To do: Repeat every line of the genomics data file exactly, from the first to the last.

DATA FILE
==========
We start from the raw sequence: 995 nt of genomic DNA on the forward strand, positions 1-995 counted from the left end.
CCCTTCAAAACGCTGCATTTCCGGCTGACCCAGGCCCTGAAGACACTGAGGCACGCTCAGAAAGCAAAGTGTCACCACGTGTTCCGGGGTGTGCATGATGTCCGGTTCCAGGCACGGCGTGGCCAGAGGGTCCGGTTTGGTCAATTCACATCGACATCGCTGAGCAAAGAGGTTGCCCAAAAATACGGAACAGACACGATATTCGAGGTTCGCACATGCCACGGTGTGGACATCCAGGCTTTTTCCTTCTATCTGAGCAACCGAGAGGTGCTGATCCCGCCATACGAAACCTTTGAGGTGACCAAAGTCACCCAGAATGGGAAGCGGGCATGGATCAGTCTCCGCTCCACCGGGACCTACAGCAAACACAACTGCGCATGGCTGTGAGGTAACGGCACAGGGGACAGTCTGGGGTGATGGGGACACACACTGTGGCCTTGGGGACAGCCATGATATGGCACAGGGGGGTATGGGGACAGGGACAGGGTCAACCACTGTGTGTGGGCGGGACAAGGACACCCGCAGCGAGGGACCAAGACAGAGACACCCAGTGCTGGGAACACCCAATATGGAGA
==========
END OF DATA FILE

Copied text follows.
We start from the raw sequence: 995 nt of genomic DNA on the forward strand, positions 1-995 counted from the left end.
CCCTTCAAAACGCTGCATTTCCGGCTGACCCAGGCCCTGAAGACACTGAGGCACGCTCAGAAAGCAAAGTGTCACCACGTGTTCCGGGGTGTGCATGATGTCCGGTTCCAGGCACGGCGTGGCCAGAGGGTCCGGTTTGGTCAATTCACATCGACATCGCTGAGCAAAGAGGTTGCCCAAAAATACGGAACAGACACGATATTCGAGGTTCGCACATGCCACGGTGTGGACATCCAGGCTTTTTCCTTCTATCTGAGCAACCGAGAGGTGCTGATCCCGCCATACGAAACCTTTGAGGTGACCAAAGTCACCCAGAATGGGAAGCGGGCATGGATCAGTCTCCGCTCCACCGGGACCTACAGCAAACACAACTGCGCATGGCTGTGAGGTAACGGCACAGGGGACAGTCTGGGGTGATGGGGACACACACTGTGGCCTTGGGGACAGCCATGATATGGCACAGGGGGGTATGGGGACAGGGACAGGGTCAACCACTGTGTGTGGGCGGGACAAGGACACCCGCAGCGAGGGACCAAGACAGAGACACCCAGTGCTGGGAACACCCAATATGGAGA